Handel is most evident in the “Pastoral Symphony,” separating the opening chorus from “Bethlehem,” the scene of the Nativity, and in a good deal that follows – perilous ground to tread upon, but ground upon which Mr. Sullivan has trodden with firm sobriety. Bach and Mendelssohn are hinted at slightly, here and there, especially in the scene at the Synagogue (“Nazareth”), where, as in the Passion music, not to mention St. Paul, Elijah, and Christus, the people respond to the soloist in brief snatches of chorus, which increase in fury and impetuosity as they follow one upon the other. Here, nevertheless, the single voice does not represent Pontius Pilate, but Christ, as preacher and admonisher. The scene is throughout well conceived and powerfully written.
The trial of Jesus before Pilate, and the Crucifixion, which would have been still more perilous ground, are avoided, the circumstances being succinctly related in a narrative chorus, after the manner of the Greek plays – a well-imagined and well-carried-out device. To the profound feeling of reverence with which Mr. Sullivan has musically illustrated all the passages relating to the Saviour, and in which the Saviour is supposed to hold forth, no intelligent listener can be insensible.
It has been argued that the oratorio contains too much slow music, which occasionally engenders monotony. This is in some measure true, the subject, or rather certain features of it, rendering any other kind of treatment impossible. At the same time, it must be allowed that judicious compression can set all in proper order and help to exhibit the remaining parts of the work with twice the power and thrice the brightness. The final chorus to the scene at Bethlehem, “I will pour my spirit upon thy seed” – a grand chorus in the strictest sense of the phrase – is wonderfully impressive as it occurs, but would be still more impressive if it came earlier.
Not to enter further into minute particulars, what has been stated comprises absolutely all there is to say in critical disparagement of the Light of the World – a work which we cannot but regard as an honour to the English school of music, and, take it for all in all (the Woman of Samaria, of Sir Sterndale Bennett, being rather a sacred cantata than an oratorio proper), the best oratorio for which we are indebted to an English musician. In consenting to deal with such a theme Mr. Sullivan undertook a by no means easy task; he brought to it, however, an amount of intelligence, feeling, and musical acquirement which enabled him to accomplish it successfully.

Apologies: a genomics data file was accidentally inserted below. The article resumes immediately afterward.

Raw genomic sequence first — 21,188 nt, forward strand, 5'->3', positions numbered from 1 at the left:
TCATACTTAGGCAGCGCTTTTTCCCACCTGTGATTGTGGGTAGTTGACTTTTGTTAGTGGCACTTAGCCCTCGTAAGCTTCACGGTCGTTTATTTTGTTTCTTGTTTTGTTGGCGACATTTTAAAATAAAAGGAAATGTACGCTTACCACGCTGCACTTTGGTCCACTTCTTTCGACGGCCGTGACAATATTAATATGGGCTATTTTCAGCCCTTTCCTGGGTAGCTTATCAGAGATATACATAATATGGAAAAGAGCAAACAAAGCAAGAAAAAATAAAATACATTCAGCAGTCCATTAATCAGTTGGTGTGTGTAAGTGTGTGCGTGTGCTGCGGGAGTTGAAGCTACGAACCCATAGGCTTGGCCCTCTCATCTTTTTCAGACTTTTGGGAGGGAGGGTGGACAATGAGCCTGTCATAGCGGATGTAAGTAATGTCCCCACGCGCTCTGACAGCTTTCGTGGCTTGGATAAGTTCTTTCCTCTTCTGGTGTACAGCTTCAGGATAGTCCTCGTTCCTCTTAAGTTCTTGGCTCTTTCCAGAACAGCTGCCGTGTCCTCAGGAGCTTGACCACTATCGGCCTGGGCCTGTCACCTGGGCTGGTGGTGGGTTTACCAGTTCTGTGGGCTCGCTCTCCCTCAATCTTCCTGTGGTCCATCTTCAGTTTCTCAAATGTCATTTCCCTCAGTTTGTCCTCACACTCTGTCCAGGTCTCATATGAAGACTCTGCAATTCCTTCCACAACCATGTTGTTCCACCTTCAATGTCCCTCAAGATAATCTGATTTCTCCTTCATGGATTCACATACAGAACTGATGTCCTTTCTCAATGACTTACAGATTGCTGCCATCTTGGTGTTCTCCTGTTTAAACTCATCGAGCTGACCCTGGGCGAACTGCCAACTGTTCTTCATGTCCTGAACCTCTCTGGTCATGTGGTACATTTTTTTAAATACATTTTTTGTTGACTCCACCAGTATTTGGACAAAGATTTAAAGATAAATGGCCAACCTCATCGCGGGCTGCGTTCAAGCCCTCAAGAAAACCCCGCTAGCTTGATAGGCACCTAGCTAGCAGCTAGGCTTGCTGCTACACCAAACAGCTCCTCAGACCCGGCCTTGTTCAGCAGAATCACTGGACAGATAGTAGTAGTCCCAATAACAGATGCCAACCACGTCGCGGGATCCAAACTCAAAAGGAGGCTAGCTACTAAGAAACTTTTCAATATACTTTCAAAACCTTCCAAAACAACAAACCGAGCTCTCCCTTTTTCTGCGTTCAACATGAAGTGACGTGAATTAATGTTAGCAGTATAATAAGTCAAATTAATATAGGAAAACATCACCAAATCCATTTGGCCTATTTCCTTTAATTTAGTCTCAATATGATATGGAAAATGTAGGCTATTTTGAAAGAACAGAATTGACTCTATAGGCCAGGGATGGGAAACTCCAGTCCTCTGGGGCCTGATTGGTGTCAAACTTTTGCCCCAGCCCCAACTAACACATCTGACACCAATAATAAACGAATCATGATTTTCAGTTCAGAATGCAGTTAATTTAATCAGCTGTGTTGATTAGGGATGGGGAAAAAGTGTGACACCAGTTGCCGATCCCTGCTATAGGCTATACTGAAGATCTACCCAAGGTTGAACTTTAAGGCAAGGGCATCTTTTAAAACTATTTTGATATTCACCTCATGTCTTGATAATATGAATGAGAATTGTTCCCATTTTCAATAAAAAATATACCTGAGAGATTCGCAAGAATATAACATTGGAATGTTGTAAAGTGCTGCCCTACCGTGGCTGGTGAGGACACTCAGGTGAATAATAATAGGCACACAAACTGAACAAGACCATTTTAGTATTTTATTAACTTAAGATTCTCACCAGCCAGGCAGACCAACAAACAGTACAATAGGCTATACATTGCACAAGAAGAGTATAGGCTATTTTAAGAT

There is in the Light of the World greater breadth, a richer flow of melody, more ingenious contrivance, and more fertile invention than we have remarked in his preceding works – though, in many, these qualities are observable. The orchestration throughout shows a complete acquaintance with all the instruments, a facility of combining them in harmonious groups no less than of displaying them in solo passages for special points of effect, Not the least noticeable piece in the oratorio is the introductory orchestral prelude to the scene at “Jerusalem” (Part II.), meant to portray in musical tones the troubles and dissensions created at Jerusalem by the presence, the teachings, and miracles of Christ.
In the art of writing for voices Mr. Sullivan has acquired equal proficiency. To single out one example, the peroration to Part I., beginning with a chorus of children, “Hosanna to the Son of David,” followed by a soprano air, “Tell ye the daughters of Zion,” other solos, and a chorus of men – “Blessed be the kingdom of our Father David,” – and terminating with “Hosanna in the Highest,” for full chorus and full orchestra – may be cited unhesitatingly as a masterpiece of construction and effect. This movement, or chain of movements, constitutes, perhaps, the finest number in the work; but there is much more of the kind to which attention may be called when opportunity offers.
The efficient execution of the Light of the World by chorus, orchestra, and all engaged in its performance, not forgetting the principal singers – Mdlle. Titiens, Madame Trebelli-Bettini, Messrs. Sims Reeves and Santley, with Messrs. Cummings and Briggs, of Windsor, in smaller, though by no means insignificant parts – as, also, the enthusiastic reception of the oratorio and its composer, was recorded at the time.